Doctor Who is back on the box, and Peter Capaldi has been joined by a new companion in the form of Bill Potts, a uni cafeteria worker who is enthralled by his lectures. In the first episode, fleeing from the monster of the week, the Doctor and Bill take to his TARDIS to escape. It’s then that we see a now-customary moment – the companion’s shock that the time machine is bigger on the inside. But is such a thing possible?
The TARDIS’ outside is the size it appears to be, but it functions as a doorway…
The easiest explanation would be that there is some kind of space-time projection between the TARDIS’ interior and exterior. The TARDIS’ outside is the size it appears to be, but it functions as a doorway, connecting to the inside (which is stashed away somewhere else in the universe) via a wormhole. Thus, when the TARDIS travels, the only thing that’s genuinely changing location is the access point. The physics behind wormholes is sound, so the only difficulty is keeping the wormhole open and connected.
Wormholes are good, but they don’t really fit the TARDIS we’ve seen in Doctor Who. Perhaps we should look in-universe for an explanation of this miraculous feature. Well, the show puts it down to a key Time Lord discovery called trans-dimensional engineering. The Fourth Doctor tried to explain the principle to one of his companions with the use of two cubes. Imagine two cubes, one larger than the other. If the larger one were further away, it would appear smaller from the viewer’s perspective, and so able to fit inside the smaller one.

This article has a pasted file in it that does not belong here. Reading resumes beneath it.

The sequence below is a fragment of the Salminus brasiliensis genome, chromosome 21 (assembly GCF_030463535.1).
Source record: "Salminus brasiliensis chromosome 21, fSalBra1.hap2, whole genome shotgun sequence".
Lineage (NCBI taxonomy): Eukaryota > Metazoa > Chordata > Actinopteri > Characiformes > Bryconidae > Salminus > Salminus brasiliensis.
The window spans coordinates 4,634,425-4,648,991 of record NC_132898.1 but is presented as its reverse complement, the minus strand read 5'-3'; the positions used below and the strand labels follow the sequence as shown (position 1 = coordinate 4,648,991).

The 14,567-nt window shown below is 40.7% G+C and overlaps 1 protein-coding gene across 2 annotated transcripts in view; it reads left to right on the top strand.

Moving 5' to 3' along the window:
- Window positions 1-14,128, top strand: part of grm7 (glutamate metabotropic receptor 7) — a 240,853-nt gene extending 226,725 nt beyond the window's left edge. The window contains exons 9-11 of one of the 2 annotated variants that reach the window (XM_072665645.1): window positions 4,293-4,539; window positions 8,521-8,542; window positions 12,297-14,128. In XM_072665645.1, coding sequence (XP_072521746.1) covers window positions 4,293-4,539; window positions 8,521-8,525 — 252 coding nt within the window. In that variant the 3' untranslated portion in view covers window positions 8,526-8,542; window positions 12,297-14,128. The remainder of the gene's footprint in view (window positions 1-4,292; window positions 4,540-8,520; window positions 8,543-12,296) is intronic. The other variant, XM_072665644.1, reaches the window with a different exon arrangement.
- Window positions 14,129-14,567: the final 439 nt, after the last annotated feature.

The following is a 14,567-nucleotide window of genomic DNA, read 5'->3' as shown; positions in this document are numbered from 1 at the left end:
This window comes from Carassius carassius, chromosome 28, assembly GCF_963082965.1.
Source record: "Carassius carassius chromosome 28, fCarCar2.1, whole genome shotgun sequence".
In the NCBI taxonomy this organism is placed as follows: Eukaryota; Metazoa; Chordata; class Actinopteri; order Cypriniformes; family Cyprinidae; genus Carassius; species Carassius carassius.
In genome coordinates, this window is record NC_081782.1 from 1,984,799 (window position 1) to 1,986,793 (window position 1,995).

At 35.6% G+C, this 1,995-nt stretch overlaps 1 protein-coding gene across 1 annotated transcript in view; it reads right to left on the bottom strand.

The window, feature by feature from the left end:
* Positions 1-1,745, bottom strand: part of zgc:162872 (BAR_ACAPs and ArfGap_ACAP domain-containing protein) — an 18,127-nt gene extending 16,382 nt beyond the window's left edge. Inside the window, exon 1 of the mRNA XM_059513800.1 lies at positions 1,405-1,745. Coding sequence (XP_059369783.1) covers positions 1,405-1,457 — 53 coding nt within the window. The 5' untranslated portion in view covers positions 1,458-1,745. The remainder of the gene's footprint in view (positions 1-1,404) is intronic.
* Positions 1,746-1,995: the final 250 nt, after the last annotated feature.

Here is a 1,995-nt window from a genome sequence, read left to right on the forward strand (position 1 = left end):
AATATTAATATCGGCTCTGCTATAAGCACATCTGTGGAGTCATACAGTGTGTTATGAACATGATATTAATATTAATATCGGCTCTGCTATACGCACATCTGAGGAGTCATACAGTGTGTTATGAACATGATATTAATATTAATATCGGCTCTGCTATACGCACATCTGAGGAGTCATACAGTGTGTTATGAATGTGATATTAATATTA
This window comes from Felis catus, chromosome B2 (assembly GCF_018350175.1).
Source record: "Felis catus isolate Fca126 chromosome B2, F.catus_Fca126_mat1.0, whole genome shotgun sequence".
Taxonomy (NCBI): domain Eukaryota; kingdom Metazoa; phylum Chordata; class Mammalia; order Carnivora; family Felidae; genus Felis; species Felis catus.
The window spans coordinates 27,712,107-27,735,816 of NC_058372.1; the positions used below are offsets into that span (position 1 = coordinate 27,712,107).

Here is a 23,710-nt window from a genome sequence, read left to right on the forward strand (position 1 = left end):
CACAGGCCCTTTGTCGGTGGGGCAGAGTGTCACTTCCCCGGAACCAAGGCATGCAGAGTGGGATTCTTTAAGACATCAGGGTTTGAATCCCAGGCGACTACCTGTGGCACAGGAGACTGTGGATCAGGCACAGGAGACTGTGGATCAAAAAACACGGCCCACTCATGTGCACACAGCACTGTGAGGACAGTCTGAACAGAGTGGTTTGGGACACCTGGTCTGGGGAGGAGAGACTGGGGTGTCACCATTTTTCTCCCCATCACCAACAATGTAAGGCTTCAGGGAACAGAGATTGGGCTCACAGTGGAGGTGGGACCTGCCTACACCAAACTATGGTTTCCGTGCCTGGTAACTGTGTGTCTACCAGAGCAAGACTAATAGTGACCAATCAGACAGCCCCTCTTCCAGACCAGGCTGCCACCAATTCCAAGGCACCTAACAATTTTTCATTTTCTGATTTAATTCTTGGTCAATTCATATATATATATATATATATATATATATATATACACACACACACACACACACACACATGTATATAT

The D in the TARDIS’ name stands for ‘dimension’ (the entire thing is Time And Relative Dimension In Space), and it is to extra dimensions we should look in order to think about this. If the TARDIS were in fact a four-dimensional object (some kind of 4-dimensional hypercube, or tesseract), it would fit the description that the series has provided (although it could easily have more than four dimensions too). When the characters see a blue phone box, what they’re seeing is the point at which the tesseract insects with the 3-D world.
…we lack the ability to genuinely comprehend and picture higher dimensions.
Let’s move everything down a dimension to think about this. Imagine a 2-D world, in which all living things are lines and polygons (such as Flatland in Edwin Abbott Abbott’s eponymous text). Now, imagine placing a cube on this world. We, in our 3D world, are able to see it as a cube, but the 2D citizens are only able to visualise it as a square. This square is then a bridge of sorts to the third dimension – imagine that there was a tiny strip of paper stuck up from this square. It would enable the 2-D citizens to head for miles into this square, so long as there was a strip of paper, and this is the same principle as that of the TARDIS.
So, could we build a TARDIS? Sadly not – even thinking about extra dimensions in a non-mathematical manner is enough to melt your mind as, like the citizens of Flatland, we lack the ability to genuinely comprehend and picture higher dimensions. With that in mind, building a higher dimensional craft may be a bit of challenge (unless there’s a real life Gallifrey knocking about somewhere, that is).